Then he greeted his dad, who clasped his head and shoulders in a loving man hug. After that he hugged and twirled his sister in the air and hugged his cousin, the recent college grad who's been living with us for a month now. Then he noticed the new couches. "I like 'em," he said, "but how do they sleep?" At which point he dived onto the loveseat and curled up in his usual position, head on the chair's rolled arm, knees sharply bent, and pronounced, "Really comfortable!"

He regaled us all with stories as we all gazed at him with our various expressions of adoration. My daughter sat cross-legged on the kitchen counter and just looked at him. My husband joked that he was happy to have a little company in the testosterone department, he'd been living in a "chicktopia." I reminded him how close that word was to "utopia" and we all laughed. I noted that my boy had, in six short weeks, turned into a man. A little thicker and more defined in the arms, broader in the shoulders, about an inch taller, almost level with his dad at six-foot-two. His jaw seemed more chiseled, the hair on his chin no longer just a scraggly shadow but a real clipped, neat little beard. And he seemed happy, confident and in charge of himself. A man.

As for the reason he'd been so cranky on the bus: He and his friends had missed their ride (he was racing to catch it when he hung up on me the first time) and had to walk to the bus terminal, and as a result missed the first bus and had to take the later one, then he'd been caged in behind a woman who insisted on reclining her seat practically into his lap, and she kept pushing it back, refusing to accept that his knees weren't going anywhere. He had been rushed and frustrated and fighting to keep his cool, and then I called and started pressing him. Nothing more than that. Certainly not the dire scenarios that had immediately leaped into my head, which I won't go into here, so ridiculous they were.

After we all visited for a while, some of us trooped across the courtyard to my mom's apartment building so my son could say goodnight to his grandma, who'd been waiting up for him. Then at midnight, he went out to meet up with two friends, and I went to sleep. I slept through the night, too. I didn't wake once to wonder if my boy was safe out there in the city, which stunned my husband. (I'm growing up.) And in the morning, I padded out to the kitchen to make my coffee, and there he was curled on the couch, a blanket over him, asleep in the spot he has been for so many nights over the past few years, in that very same pose.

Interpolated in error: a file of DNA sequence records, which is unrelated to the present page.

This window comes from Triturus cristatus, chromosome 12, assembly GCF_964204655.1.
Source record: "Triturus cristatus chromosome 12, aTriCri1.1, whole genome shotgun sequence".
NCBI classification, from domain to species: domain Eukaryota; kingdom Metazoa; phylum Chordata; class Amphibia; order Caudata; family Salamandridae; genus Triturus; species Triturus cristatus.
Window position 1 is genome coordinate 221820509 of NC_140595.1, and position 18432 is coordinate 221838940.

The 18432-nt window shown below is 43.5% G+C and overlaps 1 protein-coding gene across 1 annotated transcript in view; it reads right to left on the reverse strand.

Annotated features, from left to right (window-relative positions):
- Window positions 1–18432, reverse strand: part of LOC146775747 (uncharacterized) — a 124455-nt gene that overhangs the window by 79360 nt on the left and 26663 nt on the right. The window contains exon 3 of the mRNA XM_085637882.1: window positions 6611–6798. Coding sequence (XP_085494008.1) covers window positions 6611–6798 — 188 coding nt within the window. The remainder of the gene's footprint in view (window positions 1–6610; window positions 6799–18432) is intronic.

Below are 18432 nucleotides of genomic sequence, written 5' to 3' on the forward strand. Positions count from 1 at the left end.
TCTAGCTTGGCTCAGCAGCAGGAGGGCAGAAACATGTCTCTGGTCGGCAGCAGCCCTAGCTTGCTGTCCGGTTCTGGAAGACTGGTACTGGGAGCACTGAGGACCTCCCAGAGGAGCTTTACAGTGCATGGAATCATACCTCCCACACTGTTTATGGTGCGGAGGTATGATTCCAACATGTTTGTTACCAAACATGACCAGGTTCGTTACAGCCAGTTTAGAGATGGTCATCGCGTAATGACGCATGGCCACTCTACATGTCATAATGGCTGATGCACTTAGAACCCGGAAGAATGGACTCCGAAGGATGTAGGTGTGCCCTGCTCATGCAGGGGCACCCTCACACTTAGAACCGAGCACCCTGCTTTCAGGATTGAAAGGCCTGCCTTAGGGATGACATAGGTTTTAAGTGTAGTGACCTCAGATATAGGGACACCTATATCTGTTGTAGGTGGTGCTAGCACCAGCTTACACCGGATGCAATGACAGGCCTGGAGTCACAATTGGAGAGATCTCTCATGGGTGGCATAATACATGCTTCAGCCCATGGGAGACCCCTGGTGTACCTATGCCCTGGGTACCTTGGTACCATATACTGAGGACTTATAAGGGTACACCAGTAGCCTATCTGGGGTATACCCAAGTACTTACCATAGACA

I rubbed his head and kissed his forehead and felt so much love for him fill my chest. But I didn't wake him. I let him sleep, content just to know he was home.

Thursday, September 24, 2009


My son is coming home for a visit from college this weekend. I'm so excited to see him I could practically levitate. But of course, I will contain myself. I will act merely casually happy so as not to suffocate him. A bunch of his friends at different colleges are coming into the city this weekend, too, so I'm sure this trip home is about them, not us. Nevertheless, we will find a moment to sing him happy birthday over cake and candles, as he will be 18 one week from this Sunday.

You know, when your kid goes off to college, you go into a kind of mourning. It almost like the phantom ache from a missing limb. You just hope and pray he makes smart choices, is kind to his friends, is purposeful about his studies and enjoys his life. But other than sending money, there's hardly anything more you can do.

My husband and I are also having dinner under the stars (as in, on the rooftop of our friends' apartment building) on Friday night with a bunch of friends. Our progeny are all in high school or college, pursuing their own lives with increasing degrees of independence, and we are feeling a loss of community. You can tell because when any one of us issues an invitation to get together, the rest of us happily accept.

I think we're all in transition, glimpsing the empty nest looming in our future and the need to reinvent our calendars. And we understand what this moment feels like for one another better than anyone.

Thursday, September 17, 2009

Leaps, Cartwheels and Dreams